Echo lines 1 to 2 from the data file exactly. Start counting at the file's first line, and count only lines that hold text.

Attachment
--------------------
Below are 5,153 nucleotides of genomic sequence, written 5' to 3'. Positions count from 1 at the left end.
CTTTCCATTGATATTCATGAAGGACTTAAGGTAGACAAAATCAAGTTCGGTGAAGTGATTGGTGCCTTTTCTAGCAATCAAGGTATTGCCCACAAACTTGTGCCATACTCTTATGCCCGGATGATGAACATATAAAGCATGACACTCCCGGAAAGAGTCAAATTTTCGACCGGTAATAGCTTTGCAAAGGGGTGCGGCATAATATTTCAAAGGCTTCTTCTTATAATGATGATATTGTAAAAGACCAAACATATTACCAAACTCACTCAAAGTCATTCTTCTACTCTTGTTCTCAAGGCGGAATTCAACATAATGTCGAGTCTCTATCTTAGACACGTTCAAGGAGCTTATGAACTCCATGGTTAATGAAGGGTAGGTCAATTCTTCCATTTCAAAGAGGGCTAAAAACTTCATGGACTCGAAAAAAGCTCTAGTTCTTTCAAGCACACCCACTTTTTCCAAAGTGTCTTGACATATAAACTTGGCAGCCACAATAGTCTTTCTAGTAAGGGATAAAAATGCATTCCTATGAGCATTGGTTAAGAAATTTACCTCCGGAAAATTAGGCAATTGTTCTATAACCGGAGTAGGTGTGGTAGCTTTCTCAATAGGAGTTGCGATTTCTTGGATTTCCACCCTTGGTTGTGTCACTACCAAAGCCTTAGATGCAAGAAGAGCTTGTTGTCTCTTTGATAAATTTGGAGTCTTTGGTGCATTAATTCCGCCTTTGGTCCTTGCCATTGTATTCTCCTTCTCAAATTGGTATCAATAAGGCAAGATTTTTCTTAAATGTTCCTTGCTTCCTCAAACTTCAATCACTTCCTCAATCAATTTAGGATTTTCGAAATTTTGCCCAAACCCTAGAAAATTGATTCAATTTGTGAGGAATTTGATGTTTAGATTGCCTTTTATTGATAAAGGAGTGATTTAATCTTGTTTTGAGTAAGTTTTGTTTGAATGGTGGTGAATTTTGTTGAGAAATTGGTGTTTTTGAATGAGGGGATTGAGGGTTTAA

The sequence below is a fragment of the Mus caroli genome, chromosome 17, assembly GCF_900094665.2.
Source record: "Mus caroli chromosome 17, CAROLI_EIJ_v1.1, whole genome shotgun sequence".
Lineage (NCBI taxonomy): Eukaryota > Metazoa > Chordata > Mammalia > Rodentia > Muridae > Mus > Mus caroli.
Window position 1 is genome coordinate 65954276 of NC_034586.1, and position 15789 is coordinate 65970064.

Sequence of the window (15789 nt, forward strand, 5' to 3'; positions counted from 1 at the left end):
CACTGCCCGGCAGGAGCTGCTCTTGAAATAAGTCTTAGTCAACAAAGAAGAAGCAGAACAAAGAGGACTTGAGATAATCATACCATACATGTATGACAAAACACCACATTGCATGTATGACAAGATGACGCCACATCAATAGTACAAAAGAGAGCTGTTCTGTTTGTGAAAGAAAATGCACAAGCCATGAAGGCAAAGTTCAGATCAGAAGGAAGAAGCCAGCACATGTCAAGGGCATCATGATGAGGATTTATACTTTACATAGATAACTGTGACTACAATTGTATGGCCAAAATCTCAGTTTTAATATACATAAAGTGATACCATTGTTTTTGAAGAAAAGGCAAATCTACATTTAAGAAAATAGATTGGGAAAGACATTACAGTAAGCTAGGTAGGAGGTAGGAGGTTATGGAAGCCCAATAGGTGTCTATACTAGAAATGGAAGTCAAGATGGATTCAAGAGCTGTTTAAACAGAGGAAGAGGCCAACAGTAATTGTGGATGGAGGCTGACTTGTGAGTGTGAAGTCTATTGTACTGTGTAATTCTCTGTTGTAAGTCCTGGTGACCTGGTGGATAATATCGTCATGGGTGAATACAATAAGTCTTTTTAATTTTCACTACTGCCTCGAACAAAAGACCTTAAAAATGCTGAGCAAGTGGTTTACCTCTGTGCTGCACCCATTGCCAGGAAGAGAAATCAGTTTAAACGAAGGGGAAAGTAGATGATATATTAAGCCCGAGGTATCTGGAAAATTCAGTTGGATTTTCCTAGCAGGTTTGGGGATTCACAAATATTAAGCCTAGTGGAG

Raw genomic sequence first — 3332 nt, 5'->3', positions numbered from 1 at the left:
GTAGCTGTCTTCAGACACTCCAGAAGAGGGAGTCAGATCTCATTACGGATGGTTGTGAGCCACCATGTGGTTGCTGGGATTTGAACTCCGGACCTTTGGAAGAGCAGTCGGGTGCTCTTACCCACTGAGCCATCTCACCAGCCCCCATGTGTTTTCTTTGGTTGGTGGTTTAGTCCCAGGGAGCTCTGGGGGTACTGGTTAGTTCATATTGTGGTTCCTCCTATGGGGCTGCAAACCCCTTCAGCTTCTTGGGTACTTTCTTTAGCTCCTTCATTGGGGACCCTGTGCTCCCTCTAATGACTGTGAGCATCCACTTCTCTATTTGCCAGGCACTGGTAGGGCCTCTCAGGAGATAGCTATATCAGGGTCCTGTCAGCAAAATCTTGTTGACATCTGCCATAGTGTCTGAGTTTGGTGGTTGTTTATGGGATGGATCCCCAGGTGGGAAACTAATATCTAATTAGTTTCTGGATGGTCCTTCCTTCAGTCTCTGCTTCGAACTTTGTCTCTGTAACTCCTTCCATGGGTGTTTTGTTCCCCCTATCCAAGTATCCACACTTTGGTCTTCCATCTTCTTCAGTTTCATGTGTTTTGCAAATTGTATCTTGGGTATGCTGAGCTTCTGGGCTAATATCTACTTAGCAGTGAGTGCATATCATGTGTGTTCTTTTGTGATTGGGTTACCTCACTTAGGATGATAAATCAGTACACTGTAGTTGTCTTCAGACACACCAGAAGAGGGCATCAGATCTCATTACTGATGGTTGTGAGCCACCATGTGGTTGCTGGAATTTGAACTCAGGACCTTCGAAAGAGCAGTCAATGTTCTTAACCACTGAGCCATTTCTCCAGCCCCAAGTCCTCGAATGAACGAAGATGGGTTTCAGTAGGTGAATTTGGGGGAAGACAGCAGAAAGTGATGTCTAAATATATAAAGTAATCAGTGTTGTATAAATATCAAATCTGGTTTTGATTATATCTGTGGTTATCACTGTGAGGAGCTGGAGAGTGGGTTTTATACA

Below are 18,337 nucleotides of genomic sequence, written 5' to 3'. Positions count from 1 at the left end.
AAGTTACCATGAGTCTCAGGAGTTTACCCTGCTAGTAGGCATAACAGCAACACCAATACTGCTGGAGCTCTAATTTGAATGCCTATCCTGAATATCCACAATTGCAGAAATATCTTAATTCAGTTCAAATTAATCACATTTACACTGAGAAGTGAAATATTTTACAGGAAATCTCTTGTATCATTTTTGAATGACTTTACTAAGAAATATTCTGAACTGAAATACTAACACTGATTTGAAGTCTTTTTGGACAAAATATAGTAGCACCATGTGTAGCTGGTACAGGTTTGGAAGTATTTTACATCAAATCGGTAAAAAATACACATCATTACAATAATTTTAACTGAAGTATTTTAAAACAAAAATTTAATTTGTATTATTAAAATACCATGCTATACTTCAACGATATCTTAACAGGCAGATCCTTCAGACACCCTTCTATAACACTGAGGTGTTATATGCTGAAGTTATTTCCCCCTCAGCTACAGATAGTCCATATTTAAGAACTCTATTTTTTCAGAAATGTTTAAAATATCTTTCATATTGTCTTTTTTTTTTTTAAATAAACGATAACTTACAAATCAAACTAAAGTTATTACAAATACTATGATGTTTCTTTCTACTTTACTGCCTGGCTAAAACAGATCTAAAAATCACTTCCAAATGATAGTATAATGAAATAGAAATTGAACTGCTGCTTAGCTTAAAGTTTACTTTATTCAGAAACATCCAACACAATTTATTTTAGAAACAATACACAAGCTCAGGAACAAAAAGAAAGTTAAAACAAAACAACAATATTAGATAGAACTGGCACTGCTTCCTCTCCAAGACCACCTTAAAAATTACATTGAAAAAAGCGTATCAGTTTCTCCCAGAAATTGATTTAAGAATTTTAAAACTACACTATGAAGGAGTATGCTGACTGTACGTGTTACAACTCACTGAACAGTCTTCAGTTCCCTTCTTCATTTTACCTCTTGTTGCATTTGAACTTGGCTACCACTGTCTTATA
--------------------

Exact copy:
Below are 5,153 nucleotides of genomic sequence, written 5' to 3'. Positions count from 1 at the left end.
CTTTCCATTGATATTCATGAAGGACTTAAGGTAGACAAAATCAAGTTCGGTGAAGTGATTGGTGCCTTTTCTAGCAATCAAGGTATTGCCCACAAACTTGTGCCATACTCTTATGCCCGGATGATGAACATATAAAGCATGACACTCCCGGAAAGAGTCAAATTTTCGACCGGTAATAGCTTTGCAAAGGGGTGCGGCATAATATTTCAAAGGCTTCTTCTTATAATGATGATATTGTAAAAGACCAAACATATTACCAAACTCACTCAAAGTCATTCTTCTACTCTTGTTCTCAAGGCGGAATTCAACATAATGTCGAGTCTCTATCTTAGACACGTTCAAGGAGCTTATGAACTCCATGGTTAATGAAGGGTAGGTCAATTCTTCCATTTCAAAGAGGGCTAAAAACTTCATGGACTCGAAAAAAGCTCTAGTTCTTTCAAGCACACCCACTTTTTCCAAAGTGTCTTGACATATAAACTTGGCAGCCACAATAGTCTTTCTAGTAAGGGATAAAAATGCATTCCTATGAGCATTGGTTAAGAAATTTACCTCCGGAAAATTAGGCAATTGTTCTATAACCGGAGTAGGTGTGGTAGCTTTCTCAATAGGAGTTGCGATTTCTTGGATTTCCACCCTTGGTTGTGTCACTACCAAAGCCTTAGATGCAAGAAGAGCTTGTTGTCTCTTTGATAAATTTGGAGTCTTTGGTGCATTAATTCCGCCTTTGGTCCTTGCCATTGTATTCTCCTTCTCAAATTGGTATCAATAAGGCAAGATTTTTCTTAAATGTTCCTTGCTTCCTCAAACTTCAATCACTTCCTCAATCAATTTAGGATTTTCGAAATTTTGCCCAAACCCTAGAAAATTGATTCAATTTGTGAGGAATTTGATGTTTAGATTGCCTTTTATTGATAAAGGAGTGATTTAATCTTGTTTTGAGTAAGTTTTGTTTGAATGGTGGTGAATTTTGTTGAGAAATTGGTGTTTTTGAATGAGGGGATTGAGGGTTTAA